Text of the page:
• Replacement by a modern equivalent generally falls within the definition of repair and not improvement.  
  • The service charge will not include the cost of improvement beyond normal maintenance, repair or replacement, unless it can be justified following the analysis of reasonable options and alternatives having regard to a cost benefit analysis over the term of the occupiers’ leases. If it is proposed to include the cost of improvements in the service charge that should be communicated to occupiers before expenditure is committed and any agreement recorded in writing.  
  • When refurbishment results in higher rental values, the owner should be responsible for the cost of enhancements or improvements beyond maintenance but occupiers may still be liable for any element of the works which amounts to repair or replacement. Proposed refurbishment should be communicated to occupiers well in advance to explain which costs will be included in the service charge and there should be regular communication to monitor the refurbishment.
  • The service charge will not include future redevelopment costs.  

Example: Improvements

Scenario: The replacement of a boiler.  

  • Analysis: Under paragraph 8 of the code, if the boiler is broken and cannot be repaired, or if it has reached the end of its economic life because it is more economic to replace it than to maintain it, then it may be replaced through the service charge.  

If the replacement boiler is of a higher specification than the old one then it will be an improvement, but if it is the modern equivalent of the old model which is no longer available, then it will count as repair and will be covered by the service charge.  

If the replacement is of a higher standard than the modern equivalent of the old boiler then it will only be covered by the service charge if its increased fuel efficiency or reliability or other factors mean the cost can be justified. The proposal should be communicated to the occupiers in advance. Even if the cost can be justified in that way, it might still not be recoverable under the terms of the leases, but the occupiers may nevertheless agree to fund the replacement through the service charge because it is the most cost effective solution.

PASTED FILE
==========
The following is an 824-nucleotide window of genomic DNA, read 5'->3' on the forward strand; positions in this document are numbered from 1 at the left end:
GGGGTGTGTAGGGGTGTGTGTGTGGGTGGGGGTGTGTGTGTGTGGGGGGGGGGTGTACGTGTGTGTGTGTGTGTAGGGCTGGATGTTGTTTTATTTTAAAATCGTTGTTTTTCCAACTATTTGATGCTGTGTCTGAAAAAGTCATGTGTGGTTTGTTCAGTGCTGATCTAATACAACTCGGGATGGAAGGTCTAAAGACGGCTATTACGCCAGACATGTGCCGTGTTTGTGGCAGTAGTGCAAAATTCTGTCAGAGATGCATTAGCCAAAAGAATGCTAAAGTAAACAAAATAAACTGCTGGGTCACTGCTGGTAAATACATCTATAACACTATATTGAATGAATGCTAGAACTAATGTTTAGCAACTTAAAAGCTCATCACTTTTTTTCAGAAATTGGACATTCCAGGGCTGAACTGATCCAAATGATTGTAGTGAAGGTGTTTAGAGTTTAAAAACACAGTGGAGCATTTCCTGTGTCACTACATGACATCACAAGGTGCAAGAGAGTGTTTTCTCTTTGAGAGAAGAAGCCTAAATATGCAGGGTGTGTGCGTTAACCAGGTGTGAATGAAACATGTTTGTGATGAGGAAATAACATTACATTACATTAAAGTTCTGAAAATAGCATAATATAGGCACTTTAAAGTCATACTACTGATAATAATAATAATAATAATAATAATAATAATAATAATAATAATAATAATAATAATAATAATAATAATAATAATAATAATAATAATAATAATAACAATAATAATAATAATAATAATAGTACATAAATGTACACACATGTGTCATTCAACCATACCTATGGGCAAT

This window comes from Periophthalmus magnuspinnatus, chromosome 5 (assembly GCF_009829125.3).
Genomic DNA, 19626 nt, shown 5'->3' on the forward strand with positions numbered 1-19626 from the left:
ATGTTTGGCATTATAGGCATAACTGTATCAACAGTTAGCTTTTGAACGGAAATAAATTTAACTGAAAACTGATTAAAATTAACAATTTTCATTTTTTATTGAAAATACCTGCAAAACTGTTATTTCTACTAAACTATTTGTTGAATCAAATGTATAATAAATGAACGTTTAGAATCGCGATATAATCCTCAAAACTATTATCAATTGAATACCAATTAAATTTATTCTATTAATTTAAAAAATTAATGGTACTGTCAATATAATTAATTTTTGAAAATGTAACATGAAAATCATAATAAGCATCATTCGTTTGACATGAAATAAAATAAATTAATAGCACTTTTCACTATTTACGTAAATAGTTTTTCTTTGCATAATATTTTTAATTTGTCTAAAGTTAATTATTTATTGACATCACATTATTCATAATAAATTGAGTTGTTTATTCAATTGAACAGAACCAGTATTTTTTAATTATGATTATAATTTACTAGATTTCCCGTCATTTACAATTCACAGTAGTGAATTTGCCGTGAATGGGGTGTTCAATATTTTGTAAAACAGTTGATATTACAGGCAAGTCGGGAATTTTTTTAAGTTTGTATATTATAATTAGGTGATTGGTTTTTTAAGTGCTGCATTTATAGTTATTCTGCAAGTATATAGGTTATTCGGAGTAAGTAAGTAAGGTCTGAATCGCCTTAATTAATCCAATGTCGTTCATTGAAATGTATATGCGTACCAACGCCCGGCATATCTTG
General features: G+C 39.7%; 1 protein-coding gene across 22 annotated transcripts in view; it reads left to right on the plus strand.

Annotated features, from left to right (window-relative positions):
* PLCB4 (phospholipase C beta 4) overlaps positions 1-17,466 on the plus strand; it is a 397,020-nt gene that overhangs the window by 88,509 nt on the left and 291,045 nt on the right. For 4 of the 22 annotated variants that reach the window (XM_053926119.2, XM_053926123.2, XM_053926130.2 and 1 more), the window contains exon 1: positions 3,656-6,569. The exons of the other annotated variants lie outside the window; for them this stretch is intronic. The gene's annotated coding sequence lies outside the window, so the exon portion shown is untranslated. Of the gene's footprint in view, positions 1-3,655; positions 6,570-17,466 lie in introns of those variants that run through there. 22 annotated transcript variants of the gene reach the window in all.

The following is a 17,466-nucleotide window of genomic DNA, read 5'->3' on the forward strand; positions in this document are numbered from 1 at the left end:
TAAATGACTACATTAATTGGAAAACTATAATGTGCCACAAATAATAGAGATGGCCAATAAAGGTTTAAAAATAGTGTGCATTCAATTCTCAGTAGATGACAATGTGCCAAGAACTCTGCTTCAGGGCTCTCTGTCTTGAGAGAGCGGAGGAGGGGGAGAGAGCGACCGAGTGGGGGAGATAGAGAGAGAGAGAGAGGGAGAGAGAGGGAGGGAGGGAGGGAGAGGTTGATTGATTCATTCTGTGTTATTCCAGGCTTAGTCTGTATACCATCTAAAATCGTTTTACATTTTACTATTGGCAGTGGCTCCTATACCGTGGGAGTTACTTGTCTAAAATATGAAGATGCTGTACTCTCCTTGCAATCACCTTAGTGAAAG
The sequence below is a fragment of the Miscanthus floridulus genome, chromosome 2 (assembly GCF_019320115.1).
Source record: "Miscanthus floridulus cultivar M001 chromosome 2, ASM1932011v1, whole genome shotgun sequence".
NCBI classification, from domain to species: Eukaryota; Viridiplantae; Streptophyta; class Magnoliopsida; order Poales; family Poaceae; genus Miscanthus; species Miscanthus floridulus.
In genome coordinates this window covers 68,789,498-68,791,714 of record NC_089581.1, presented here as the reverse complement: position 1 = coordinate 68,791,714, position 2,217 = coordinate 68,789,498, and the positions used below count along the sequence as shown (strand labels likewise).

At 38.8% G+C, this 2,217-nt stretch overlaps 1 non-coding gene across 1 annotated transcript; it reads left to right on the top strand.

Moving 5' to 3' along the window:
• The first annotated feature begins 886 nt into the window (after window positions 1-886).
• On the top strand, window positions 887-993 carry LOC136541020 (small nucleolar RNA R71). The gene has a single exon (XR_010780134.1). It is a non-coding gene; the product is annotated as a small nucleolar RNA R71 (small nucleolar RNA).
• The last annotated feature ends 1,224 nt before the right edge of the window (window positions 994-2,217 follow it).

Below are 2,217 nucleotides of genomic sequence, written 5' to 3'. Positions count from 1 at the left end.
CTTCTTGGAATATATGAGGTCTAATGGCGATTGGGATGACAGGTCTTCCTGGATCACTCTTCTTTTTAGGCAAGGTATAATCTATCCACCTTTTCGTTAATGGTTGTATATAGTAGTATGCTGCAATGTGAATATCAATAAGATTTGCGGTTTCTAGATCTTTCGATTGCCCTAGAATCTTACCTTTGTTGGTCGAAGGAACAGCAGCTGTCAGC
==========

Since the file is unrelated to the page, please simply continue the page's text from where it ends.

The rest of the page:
Environmental sustainability

  • The code promotes a co-operative and collaborative approach in recognising and managing the environmental impact of the occupation and management of commercial premises.  
  • The code suggests there may be value in owners and occupiers entering into a non-legally binding memorandum of understanding which provides a roadmap for co-operation on improving the environmental performance of buildings and may be updated to reflect latest business practice.  
  • Sharing data is essential and there should be a fair and reasonable approach to the apportionment of sustainability costs (but with the emphasis on the polluter pays principle), carrying out works that improve the environmental performance of the building and restricting works by either party which adversely affect its environmental performance.  
  • Improved sustainability and environmental improvement should be a factor taken into account when considering whether a service offers value for money and in a cost-benefit analysis to justify improvement costs.  
  • The cost of obtaining an energy performance certificate is not normally recoverable as a service charge cost.  

Shopping centres